What could be more unpleasant than falling ill on vacation? How and where to get treatment in London? What are our rights as tourists and therefore non-residents?
London offers three possibilities for treatment: the NHS which is the public hospital, private medical centers and the French dispensary.
The purpose of this article is to introduce you to these establishments and to tell you about their advantages and limitations.
How to get the European health insurance card?
Before leaving on a trip, the first step is to obtain the European health insurance card by applying to the Social Security center either
- on site, by going to one of the reception points of your health insurance fund.
- by telephone on 36 46 (price of a local call except additional cost imposed by certain operators)
- on the website of theHealth Insurance
It is recommended to make this request three weeks before departure. In case of late request you can receive a provisional certificate.
This free and personal card is valid for one year and will allow you to receive treatment in all European countries. Each member of the family should have their own, including children.
Please note, your care will be taken care of with this card only in public and not private establishments.
In the event of an advance on costs, you must send the invoices to the approved body to which you are affiliated, so that it can examine the reimbursement conditions.
More information on cerfa.gouv.fr
Sr seek treatment in a public hospital: the National Health Service (NHS)
To be treated in a public establishment is the assurance of benefiting from free care by presenting your European health insurance card. If you do not have the card during your stay, you will be charged between £ 60 and £ 75 for a consultation.
For non-urgent medical needs, you can go to an “NHS Walk-in-center” which receives patients without an appointment.
In case of emergency, go to the nearest hospital emergency room (NHS Urgent Care Centers).
Seek treatment in a private, French-speaking center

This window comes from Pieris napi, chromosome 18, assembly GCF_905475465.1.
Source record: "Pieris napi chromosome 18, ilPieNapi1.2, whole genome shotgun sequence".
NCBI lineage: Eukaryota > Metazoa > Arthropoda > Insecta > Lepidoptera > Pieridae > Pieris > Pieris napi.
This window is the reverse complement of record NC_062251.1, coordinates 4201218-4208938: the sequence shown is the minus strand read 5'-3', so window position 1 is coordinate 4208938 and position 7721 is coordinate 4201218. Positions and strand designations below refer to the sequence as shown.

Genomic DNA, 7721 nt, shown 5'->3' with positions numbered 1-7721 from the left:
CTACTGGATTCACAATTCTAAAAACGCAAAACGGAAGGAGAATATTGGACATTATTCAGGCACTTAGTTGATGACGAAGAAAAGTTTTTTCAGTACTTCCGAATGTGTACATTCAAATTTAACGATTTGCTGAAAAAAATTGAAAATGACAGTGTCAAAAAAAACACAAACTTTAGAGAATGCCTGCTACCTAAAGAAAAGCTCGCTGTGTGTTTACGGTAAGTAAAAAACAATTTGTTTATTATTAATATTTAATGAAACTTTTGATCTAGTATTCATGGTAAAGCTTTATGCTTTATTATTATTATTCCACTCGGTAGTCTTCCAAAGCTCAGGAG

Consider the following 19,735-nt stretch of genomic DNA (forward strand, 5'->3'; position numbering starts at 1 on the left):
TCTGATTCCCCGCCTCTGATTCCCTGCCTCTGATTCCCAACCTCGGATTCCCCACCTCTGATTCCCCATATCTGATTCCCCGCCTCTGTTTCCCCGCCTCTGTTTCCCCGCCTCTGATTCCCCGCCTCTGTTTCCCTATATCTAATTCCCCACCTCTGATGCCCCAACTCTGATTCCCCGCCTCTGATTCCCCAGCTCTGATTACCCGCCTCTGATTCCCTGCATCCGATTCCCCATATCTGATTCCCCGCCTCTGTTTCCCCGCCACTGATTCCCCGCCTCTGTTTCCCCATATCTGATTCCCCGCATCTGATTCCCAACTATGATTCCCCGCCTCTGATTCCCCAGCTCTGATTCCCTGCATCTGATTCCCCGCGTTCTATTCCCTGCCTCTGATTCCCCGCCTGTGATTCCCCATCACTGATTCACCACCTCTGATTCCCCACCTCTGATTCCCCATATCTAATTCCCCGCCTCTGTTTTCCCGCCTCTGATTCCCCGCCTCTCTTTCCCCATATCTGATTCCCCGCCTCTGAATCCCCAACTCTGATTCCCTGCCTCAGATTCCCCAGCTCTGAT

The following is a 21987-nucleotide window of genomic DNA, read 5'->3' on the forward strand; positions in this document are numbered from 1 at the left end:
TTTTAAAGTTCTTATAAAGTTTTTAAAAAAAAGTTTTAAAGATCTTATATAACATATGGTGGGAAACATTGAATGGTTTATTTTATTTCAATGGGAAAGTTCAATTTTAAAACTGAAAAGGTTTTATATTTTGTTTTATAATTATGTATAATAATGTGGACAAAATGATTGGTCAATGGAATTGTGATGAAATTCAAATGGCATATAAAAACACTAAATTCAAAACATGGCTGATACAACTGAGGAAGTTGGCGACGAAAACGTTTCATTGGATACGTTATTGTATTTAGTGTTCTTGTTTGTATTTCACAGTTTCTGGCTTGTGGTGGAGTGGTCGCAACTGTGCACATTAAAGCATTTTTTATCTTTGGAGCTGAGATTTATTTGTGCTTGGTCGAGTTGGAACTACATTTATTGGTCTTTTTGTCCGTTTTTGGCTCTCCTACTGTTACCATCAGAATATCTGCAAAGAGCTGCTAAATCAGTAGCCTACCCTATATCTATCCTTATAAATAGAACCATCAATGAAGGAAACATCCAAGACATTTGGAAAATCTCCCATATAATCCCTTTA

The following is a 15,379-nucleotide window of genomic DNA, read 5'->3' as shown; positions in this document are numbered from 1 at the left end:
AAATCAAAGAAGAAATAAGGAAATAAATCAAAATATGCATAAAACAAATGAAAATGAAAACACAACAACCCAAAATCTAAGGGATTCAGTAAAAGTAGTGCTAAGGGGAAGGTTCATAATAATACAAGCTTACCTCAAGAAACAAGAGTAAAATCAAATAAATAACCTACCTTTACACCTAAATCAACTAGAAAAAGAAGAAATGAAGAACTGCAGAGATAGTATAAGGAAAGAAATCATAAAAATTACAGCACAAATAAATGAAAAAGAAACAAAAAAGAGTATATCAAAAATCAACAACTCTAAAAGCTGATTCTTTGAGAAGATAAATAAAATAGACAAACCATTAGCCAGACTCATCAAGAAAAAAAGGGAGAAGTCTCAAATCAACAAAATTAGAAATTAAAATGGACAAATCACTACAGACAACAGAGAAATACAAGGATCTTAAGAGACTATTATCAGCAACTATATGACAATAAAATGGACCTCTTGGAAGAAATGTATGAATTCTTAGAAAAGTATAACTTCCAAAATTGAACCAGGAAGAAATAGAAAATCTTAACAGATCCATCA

London has several French-speaking private medical centers which bring together in a single center all the bodies of the profession: general practitioners, pediatricians, dentists, ophthalmologists, etc.
These centers have the advantage of having a French-speaking medical staff where you will not be confronted with the language barrier.
However, as these are private centers, consultations are expensive and are not covered unless your private insurance covers this type of consultation.
Therefore, you will not be asked for your European Health Insurance Card in order to receive treatment.
Finally, these private centers can receive patients more quickly than in public hospitals.
For information, a consultation with a general practitioner costs £ 92 and £ 80 with a dentist.
So what if we speak little English and we cannot afford to pay for care in a private center?
Getting treatment in a French dispensary
In my opinion, the best alternative is to go to the French dispensary in Hammersmith (west part of London). It is a charitable institution that works with volunteer and French-speaking doctors: general practitioners, pediatricians, psychiatrists, psychologists, gynecologists, etc.
Consulting at the dispensary will cost you a symbolic annual subscription of 10 pounds, as well as an additional 10 pounds for each consultation.
To make an appointment with a general practitioner or specialist, call 0208 222 8822.
Directory of French doctors in London
The Consulate General of France in London provides the contact details of French-speaking general practitioners and specialists for information. You can consult the list on the consulate website.
What are the pharmacies on duty in London?
Where to buy non-prescription drugs in London?
Note that in England, a large number of non-prescription drugs are available over the counter in supermarkets (Sainsbury, Tesco).
A&E (Accident and Emergencies): Service des Urgences Surgery: general practice
OTC (Over The Counter): drugs bought without a prescription
Walk-In Center: Medical practice without appointment
Red Book: health record
999: vital emergencies. An ambulance or an equivalent of the SAMU can be sent to you as needed.
111: NHS Service for non-life-saving emergencies.
112: European emergency number.